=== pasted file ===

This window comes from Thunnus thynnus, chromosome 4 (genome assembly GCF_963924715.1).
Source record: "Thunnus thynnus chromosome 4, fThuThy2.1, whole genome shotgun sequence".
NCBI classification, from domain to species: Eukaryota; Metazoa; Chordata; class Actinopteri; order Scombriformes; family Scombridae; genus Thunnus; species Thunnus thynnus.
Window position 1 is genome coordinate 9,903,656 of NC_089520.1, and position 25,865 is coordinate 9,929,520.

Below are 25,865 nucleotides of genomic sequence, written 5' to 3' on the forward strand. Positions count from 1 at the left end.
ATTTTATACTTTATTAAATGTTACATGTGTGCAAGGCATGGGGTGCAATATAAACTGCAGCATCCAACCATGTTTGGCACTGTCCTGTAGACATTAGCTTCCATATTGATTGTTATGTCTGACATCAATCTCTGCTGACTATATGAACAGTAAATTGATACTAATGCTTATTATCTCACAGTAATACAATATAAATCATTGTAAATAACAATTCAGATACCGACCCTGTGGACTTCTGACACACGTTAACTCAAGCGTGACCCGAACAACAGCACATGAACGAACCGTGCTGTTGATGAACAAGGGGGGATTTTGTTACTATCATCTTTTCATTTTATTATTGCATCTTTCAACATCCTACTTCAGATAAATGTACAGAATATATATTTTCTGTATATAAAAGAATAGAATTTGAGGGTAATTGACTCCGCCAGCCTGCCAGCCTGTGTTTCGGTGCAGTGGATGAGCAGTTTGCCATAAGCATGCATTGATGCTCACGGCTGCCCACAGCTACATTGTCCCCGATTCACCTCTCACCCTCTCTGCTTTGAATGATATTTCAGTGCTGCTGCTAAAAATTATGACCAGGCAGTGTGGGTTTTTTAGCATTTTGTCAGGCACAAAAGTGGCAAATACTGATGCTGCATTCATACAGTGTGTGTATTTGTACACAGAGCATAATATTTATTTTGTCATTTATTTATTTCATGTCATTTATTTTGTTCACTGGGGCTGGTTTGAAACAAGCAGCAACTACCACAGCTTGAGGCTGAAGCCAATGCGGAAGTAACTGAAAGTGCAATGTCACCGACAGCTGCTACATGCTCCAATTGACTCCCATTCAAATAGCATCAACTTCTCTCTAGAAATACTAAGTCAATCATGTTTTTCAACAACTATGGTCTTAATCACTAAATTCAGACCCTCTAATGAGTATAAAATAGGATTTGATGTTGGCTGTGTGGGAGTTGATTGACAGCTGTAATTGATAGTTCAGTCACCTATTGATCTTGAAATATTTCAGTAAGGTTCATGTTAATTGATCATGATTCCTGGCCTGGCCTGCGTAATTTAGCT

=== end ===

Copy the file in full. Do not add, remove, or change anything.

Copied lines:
This window comes from Thunnus thynnus, chromosome 4 (genome assembly GCF_963924715.1).
Source record: "Thunnus thynnus chromosome 4, fThuThy2.1, whole genome shotgun sequence".
NCBI classification, from domain to species: Eukaryota; Metazoa; Chordata; class Actinopteri; order Scombriformes; family Scombridae; genus Thunnus; species Thunnus thynnus.
Window position 1 is genome coordinate 9,903,656 of NC_089520.1, and position 25,865 is coordinate 9,929,520.

Below are 25,865 nucleotides of genomic sequence, written 5' to 3' on the forward strand. Positions count from 1 at the left end.
ATTTTATACTTTATTAAATGTTACATGTGTGCAAGGCATGGGGTGCAATATAAACTGCAGCATCCAACCATGTTTGGCACTGTCCTGTAGACATTAGCTTCCATATTGATTGTTATGTCTGACATCAATCTCTGCTGACTATATGAACAGTAAATTGATACTAATGCTTATTATCTCACAGTAATACAATATAAATCATTGTAAATAACAATTCAGATACCGACCCTGTGGACTTCTGACACACGTTAACTCAAGCGTGACCCGAACAACAGCACATGAACGAACCGTGCTGTTGATGAACAAGGGGGGATTTTGTTACTATCATCTTTTCATTTTATTATTGCATCTTTCAACATCCTACTTCAGATAAATGTACAGAATATATATTTTCTGTATATAAAAGAATAGAATTTGAGGGTAATTGACTCCGCCAGCCTGCCAGCCTGTGTTTCGGTGCAGTGGATGAGCAGTTTGCCATAAGCATGCATTGATGCTCACGGCTGCCCACAGCTACATTGTCCCCGATTCACCTCTCACCCTCTCTGCTTTGAATGATATTTCAGTGCTGCTGCTAAAAATTATGACCAGGCAGTGTGGGTTTTTTAGCATTTTGTCAGGCACAAAAGTGGCAAATACTGATGCTGCATTCATACAGTGTGTGTATTTGTACACAGAGCATAATATTTATTTTGTCATTTATTTATTTCATGTCATTTATTTTGTTCACTGGGGCTGGTTTGAAACAAGCAGCAACTACCACAGCTTGAGGCTGAAGCCAATGCGGAAGTAACTGAAAGTGCAATGTCACCGACAGCTGCTACATGCTCCAATTGACTCCCATTCAAATAGCATCAACTTCTCTCTAGAAATACTAAGTCAATCATGTTTTTCAACAACTATGGTCTTAATCACTAAATTCAGACCCTCTAATGAGTATAAAATAGGATTTGATGTTGGCTGTGTGGGAGTTGATTGACAGCTGTAATTGATAGTTCAGTCACCTATTGATCTTGAAATATTTCAGTAAGGTTCATGTTAATTGATCATGATTCCTGGCCTGGCCTGCGTAATTTAGCT